My updated TripAdvisor travel map confirms that I visited 93 cities in the world already, which means I might have nearly the same amount of keychains in my house. It is sort of a stupid gadget, I know, but since I’ve started this project, I must go on. Just like the keychains addiction, I’ve got the postcard obsession as well. I am aware about my weak memory, which means that some years from now I can be not able to remember how a certain city looks like, or even if I have ever been to that place before. “But you have your own photographs!” – one can say. Right, but I am also aware of my lack of organization on keeping files and backups updated, which means that from one day to another I risk on having an empty computer if some technical problem happens. So, postcards! And I do plan to have a photo wall someday, in a house that I will (also someday) call mine.
8- I can’t avoid bringing lots of papers
“10 things you have to see” kind of lists are always among the papers I bring along with me when I travel. Even if I am going to the smallest city on Earth, or even if I am staying there only for one day, I always need to bring a “to-do” list with nice places to visit and interesting things to do. I am not talking about a ranking with the most important touristic spots – especially because this point had already been solved with the traditional, historical or whatever-you-call-it free walking tour I mentioned on my number 2. But a list of hidden treasures instead, unusual places, bike routes, and relevant tips given by locals. This research is always tough, tiring but worth it and exciting, and I always find my answers to be a mix among various blogs and websites (welcome to the wonderful and helpful blogging world)!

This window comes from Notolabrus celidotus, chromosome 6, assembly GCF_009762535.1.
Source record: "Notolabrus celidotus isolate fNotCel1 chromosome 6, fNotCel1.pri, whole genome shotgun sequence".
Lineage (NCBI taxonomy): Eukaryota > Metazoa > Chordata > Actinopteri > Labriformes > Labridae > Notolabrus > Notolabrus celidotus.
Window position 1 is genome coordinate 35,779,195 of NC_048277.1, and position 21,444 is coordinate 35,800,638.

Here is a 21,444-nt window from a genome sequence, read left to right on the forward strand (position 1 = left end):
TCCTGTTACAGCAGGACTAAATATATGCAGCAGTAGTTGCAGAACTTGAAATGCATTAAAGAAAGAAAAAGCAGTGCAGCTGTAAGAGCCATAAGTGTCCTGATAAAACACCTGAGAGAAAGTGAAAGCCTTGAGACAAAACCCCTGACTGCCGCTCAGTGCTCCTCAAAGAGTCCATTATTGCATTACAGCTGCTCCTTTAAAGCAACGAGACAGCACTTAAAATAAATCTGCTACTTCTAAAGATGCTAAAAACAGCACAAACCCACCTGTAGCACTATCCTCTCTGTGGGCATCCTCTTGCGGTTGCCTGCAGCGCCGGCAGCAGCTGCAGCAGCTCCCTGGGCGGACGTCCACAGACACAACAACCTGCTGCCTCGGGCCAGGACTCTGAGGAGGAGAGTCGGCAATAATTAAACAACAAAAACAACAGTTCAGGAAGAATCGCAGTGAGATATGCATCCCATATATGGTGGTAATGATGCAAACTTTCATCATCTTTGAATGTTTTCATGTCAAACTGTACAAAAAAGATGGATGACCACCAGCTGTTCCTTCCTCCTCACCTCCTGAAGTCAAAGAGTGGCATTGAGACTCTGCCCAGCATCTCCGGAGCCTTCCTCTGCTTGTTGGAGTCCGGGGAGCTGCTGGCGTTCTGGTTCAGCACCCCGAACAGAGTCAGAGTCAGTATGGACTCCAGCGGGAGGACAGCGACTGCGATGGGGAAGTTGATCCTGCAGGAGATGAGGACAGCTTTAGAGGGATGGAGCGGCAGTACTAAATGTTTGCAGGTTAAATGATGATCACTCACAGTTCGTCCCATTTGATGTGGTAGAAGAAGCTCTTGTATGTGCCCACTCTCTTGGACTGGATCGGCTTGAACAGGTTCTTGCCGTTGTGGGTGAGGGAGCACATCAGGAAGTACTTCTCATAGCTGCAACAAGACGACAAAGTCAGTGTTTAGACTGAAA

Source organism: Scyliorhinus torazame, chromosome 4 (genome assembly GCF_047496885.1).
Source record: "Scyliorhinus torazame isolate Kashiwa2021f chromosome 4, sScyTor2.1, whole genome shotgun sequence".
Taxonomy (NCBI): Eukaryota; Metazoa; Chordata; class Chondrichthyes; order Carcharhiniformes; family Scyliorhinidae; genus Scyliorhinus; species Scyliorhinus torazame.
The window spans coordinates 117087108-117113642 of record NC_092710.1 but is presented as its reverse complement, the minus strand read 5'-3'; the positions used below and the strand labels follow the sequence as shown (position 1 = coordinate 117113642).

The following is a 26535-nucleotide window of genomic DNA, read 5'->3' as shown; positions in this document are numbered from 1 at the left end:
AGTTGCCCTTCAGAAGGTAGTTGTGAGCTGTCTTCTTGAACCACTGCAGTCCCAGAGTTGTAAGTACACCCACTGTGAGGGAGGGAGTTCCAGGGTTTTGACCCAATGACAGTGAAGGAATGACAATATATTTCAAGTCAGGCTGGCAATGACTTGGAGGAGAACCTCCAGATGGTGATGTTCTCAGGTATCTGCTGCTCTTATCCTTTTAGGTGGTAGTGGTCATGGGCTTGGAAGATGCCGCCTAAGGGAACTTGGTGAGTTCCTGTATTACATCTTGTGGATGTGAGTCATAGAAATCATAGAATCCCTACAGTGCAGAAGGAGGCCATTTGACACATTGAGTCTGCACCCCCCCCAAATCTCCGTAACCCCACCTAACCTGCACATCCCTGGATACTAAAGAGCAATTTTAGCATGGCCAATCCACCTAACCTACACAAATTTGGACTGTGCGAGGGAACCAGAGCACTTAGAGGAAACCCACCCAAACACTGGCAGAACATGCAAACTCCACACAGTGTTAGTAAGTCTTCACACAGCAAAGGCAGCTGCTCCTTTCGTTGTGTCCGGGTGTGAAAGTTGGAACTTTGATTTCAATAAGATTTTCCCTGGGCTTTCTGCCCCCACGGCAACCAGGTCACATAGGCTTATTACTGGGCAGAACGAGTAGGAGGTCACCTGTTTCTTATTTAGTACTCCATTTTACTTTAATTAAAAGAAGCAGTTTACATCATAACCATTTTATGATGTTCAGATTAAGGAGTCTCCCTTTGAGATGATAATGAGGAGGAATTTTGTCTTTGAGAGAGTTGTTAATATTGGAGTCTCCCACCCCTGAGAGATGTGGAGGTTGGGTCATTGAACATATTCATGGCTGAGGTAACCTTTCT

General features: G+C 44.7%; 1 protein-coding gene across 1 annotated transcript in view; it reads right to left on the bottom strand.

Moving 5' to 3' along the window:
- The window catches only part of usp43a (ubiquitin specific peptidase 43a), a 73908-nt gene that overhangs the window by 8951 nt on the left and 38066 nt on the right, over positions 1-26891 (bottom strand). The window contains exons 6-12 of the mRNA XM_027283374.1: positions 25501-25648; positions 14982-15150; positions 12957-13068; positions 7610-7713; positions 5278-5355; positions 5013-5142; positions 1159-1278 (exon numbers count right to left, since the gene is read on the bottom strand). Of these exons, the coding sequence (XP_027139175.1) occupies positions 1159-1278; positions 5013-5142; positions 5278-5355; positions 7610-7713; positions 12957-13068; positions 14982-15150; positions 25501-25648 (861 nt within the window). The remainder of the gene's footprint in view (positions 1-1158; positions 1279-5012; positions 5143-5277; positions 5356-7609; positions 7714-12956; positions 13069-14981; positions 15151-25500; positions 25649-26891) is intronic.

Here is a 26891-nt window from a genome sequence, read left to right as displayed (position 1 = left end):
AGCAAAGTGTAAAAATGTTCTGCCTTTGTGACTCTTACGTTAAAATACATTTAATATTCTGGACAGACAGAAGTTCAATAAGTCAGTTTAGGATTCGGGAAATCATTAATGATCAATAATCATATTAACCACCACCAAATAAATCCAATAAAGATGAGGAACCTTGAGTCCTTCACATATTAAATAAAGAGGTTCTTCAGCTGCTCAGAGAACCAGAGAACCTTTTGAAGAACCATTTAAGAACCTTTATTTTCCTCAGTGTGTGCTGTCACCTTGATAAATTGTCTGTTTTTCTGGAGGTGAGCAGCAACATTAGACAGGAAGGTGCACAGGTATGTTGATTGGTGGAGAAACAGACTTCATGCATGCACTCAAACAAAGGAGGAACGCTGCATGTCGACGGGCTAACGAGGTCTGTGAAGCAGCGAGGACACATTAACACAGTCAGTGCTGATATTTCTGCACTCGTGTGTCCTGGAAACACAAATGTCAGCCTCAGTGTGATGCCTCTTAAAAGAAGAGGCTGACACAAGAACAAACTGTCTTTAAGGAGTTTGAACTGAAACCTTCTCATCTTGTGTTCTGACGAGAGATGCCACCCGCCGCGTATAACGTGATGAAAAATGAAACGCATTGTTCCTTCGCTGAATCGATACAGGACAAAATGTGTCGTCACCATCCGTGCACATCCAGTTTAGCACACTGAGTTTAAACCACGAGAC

9- I can’t help but being picky about my travel companions
Travelling with photography purposes can be really boring for the person travelling with you. I like street photography and details, which means I am able to stop each 30 seconds if the place is interesting and if I feel myself inspired to shoot. Then I run, I step on something higher than me, I get on my knees, I sit on the floor, I hide myself behind a wall, I pass my camera’s lens through a hole while waiting and all the strange kind of behavior photographers adopt while dreaming about the perfect shot. So what does your travel companion do while you’re doing your creative acrobatics? He/she complains and says: “Come on, enough!”. And that’s exactly the two things I can’t stand in this world: complaining people and lack of freedom.
Let’s backpack and travel alone! Or go find yourself a travel soulmate – that could also work! 🙂
What about you? Anything in particular you can’t do when you travel?
Blogs I love to follow: